Sydney are the 2012 premiers, triumphing over Hawthorn in an absolute epic in front of 99,683 passionate AFL fans.
Ryan O’Keefe took the Norm Smith medal as best on ground, but there were so many winners across the park it could have gone to a number of players. O’Keefe thanked both the South Melbourne and Sydney Swans supporters in his speech. He led from the front all day with 28 disposals, 7 clearances and a whopping 15 tackles.
This was the fifth premiership win in their combined history.
Sydney started slow but blew Hawthorn away in the second quarter, before the Hawks mounted a gigantic fightback, taking the lead in the last term before the Swans kicked in front and held their nerve to take the flag.
Nick Malceski sealed the game with his second amazing goal of the game in the last minute, booting a snap over his shoulder to raucous cheers and hugs from teammates.
There were early injury worries for Sydney, with it being revealed that Jude Bolton would have to go off for surgery after the game, ruckman Shane Mumford rumoured to have hamstring issues and Ted Richards still holding a niggle.
The much talked about weather didn’t seem to have a big impact early, but it quickly become evident that there was a definite scoring end. Captain Luke Hodge won the toss and the Hawks took advantage of this in the first, with Xavier Ellis kicking the first goal of the match before Nick Malceski responded with a beautiful boundary line snap.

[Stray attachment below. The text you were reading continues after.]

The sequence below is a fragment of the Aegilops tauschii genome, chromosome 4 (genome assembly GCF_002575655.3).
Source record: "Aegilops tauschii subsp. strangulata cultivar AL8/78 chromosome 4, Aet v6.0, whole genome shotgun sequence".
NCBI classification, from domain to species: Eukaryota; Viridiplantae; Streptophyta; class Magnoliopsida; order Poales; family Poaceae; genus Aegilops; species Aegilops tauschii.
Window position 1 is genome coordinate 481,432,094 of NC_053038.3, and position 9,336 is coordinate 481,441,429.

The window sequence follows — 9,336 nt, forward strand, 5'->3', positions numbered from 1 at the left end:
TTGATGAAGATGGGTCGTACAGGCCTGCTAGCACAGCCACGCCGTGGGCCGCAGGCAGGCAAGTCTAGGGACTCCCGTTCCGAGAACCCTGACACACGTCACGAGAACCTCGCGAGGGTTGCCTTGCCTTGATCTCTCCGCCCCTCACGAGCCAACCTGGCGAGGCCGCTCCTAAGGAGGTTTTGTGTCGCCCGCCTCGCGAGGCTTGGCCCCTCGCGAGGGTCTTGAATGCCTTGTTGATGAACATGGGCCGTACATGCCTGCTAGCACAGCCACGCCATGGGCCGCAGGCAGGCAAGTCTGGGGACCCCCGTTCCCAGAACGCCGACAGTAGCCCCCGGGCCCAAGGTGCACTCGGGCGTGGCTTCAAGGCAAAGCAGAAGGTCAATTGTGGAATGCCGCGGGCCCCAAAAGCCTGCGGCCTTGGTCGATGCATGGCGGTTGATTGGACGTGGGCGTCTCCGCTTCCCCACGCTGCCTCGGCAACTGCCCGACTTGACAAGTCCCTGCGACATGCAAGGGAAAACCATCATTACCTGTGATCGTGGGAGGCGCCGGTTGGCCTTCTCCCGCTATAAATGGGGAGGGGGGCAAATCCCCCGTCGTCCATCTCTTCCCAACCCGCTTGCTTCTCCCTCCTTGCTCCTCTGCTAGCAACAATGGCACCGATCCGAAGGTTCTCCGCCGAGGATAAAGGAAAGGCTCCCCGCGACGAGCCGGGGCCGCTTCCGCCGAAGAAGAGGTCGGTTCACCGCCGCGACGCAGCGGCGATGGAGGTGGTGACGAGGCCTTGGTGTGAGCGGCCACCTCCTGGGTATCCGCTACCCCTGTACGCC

From here, the Hawks squandered chances before putting on a scintillating burst towards the end of the quarter. Lance Franklin kicked his first for the game from a mark and the wind started blowing heavily. It was followed shortly after by goals to Luke Bruest (thanks to some brilliant work by Paul Puopolo) and Jack Gunston (from a quick clearance by Sam Mitchell), and the Hawks were in sight of another before the siren blew to end the first.
One of the highlights of the day came late in the first as Lewis Jetta took on Cyril Rioli in a foot-race. It might have been an omen that Jetta took the chocolates.
The Swans came out firing in the second and held the Hawks goal-less for the term. As the sun started shining on the MCG, so too did it seem to shine on the Swans as they absolutely devastated Hawthorn on the rebound, chiefly thanks to some amazing work by Alex Johnson and Rhyce Shaw. Former Hawk Josh Kennedy booted the first for the term, before Kieran Jack, co-captain Jarrad McVeigh and Sam Reid put the Swans in front.
As the Hawks started going forward, they looked like they could take back the lead before half-time. Enter Mitch Morton, the ex-Richmond and West Coast recruit playing just his 5th game for the Swans. He deftly moved out of congestion and snapped two quick goals to build the lead for Sydney.
Hawthorn had every chance to get it closer before half-time, but Franklin sprayed a set shot out on the full. Clinton Young also had a chance from 50m to bring it back, but he too bombed it towards goal with the same result.